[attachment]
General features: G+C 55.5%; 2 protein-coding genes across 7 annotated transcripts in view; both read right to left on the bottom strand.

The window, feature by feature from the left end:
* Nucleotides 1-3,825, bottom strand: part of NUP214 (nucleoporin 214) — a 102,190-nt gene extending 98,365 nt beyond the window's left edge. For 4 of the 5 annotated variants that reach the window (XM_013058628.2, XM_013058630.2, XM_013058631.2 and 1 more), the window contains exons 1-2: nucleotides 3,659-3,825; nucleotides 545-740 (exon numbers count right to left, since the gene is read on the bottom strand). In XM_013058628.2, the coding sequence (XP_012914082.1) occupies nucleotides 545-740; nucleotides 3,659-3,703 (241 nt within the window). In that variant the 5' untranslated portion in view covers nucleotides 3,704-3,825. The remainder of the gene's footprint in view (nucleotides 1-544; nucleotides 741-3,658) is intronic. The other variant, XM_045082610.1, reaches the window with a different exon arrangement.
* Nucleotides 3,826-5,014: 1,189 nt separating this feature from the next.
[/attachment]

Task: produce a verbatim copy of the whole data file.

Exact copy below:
General features: G+C 55.5%; 2 protein-coding genes across 7 annotated transcripts in view; both read right to left on the bottom strand.

The window, feature by feature from the left end:
* Nucleotides 1-3,825, bottom strand: part of NUP214 (nucleoporin 214) — a 102,190-nt gene extending 98,365 nt beyond the window's left edge. For 4 of the 5 annotated variants that reach the window (XM_013058628.2, XM_013058630.2, XM_013058631.2 and 1 more), the window contains exons 1-2: nucleotides 3,659-3,825; nucleotides 545-740 (exon numbers count right to left, since the gene is read on the bottom strand). In XM_013058628.2, the coding sequence (XP_012914082.1) occupies nucleotides 545-740; nucleotides 3,659-3,703 (241 nt within the window). In that variant the 5' untranslated portion in view covers nucleotides 3,704-3,825. The remainder of the gene's footprint in view (nucleotides 1-544; nucleotides 741-3,658) is intronic. The other variant, XM_045082610.1, reaches the window with a different exon arrangement.
* Nucleotides 3,826-5,014: 1,189 nt separating this feature from the next.